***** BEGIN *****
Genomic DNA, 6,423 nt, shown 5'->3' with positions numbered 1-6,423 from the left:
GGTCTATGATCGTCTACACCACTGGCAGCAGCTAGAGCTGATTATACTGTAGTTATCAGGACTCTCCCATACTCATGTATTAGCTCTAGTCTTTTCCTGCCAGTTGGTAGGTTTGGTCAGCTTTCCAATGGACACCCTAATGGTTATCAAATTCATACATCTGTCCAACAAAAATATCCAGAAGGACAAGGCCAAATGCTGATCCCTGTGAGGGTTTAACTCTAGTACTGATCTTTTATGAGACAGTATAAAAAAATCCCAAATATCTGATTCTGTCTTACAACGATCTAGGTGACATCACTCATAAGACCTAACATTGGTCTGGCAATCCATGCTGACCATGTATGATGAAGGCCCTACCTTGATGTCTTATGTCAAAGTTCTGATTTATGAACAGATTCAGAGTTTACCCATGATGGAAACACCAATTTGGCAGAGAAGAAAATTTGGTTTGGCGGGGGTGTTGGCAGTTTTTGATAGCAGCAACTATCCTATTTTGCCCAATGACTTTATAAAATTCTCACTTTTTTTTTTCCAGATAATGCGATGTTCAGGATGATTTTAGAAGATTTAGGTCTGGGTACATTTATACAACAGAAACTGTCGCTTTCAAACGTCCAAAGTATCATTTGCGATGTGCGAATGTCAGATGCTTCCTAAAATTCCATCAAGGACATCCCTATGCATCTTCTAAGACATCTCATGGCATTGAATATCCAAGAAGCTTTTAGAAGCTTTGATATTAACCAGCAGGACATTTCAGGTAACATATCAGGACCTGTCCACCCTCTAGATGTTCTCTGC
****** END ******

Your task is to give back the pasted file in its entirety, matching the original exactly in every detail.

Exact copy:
Genomic DNA, 6,423 nt, shown 5'->3' with positions numbered 1-6,423 from the left:
GGTCTATGATCGTCTACACCACTGGCAGCAGCTAGAGCTGATTATACTGTAGTTATCAGGACTCTCCCATACTCATGTATTAGCTCTAGTCTTTTCCTGCCAGTTGGTAGGTTTGGTCAGCTTTCCAATGGACACCCTAATGGTTATCAAATTCATACATCTGTCCAACAAAAATATCCAGAAGGACAAGGCCAAATGCTGATCCCTGTGAGGGTTTAACTCTAGTACTGATCTTTTATGAGACAGTATAAAAAAATCCCAAATATCTGATTCTGTCTTACAACGATCTAGGTGACATCACTCATAAGACCTAACATTGGTCTGGCAATCCATGCTGACCATGTATGATGAAGGCCCTACCTTGATGTCTTATGTCAAAGTTCTGATTTATGAACAGATTCAGAGTTTACCCATGATGGAAACACCAATTTGGCAGAGAAGAAAATTTGGTTTGGCGGGGGTGTTGGCAGTTTTTGATAGCAGCAACTATCCTATTTTGCCCAATGACTTTATAAAATTCTCACTTTTTTTTTTCCAGATAATGCGATGTTCAGGATGATTTTAGAAGATTTAGGTCTGGGTACATTTATACAACAGAAACTGTCGCTTTCAAACGTCCAAAGTATCATTTGCGATGTGCGAATGTCAGATGCTTCCTAAAATTCCATCAAGGACATCCCTATGCATCTTCTAAGACATCTCATGGCATTGAATATCCAAGAAGCTTTTAGAAGCTTTGATATTAACCAGCAGGACATTTCAGGTAACATATCAGGACCTGTCCACCCTCTAGATGTTCTCTGC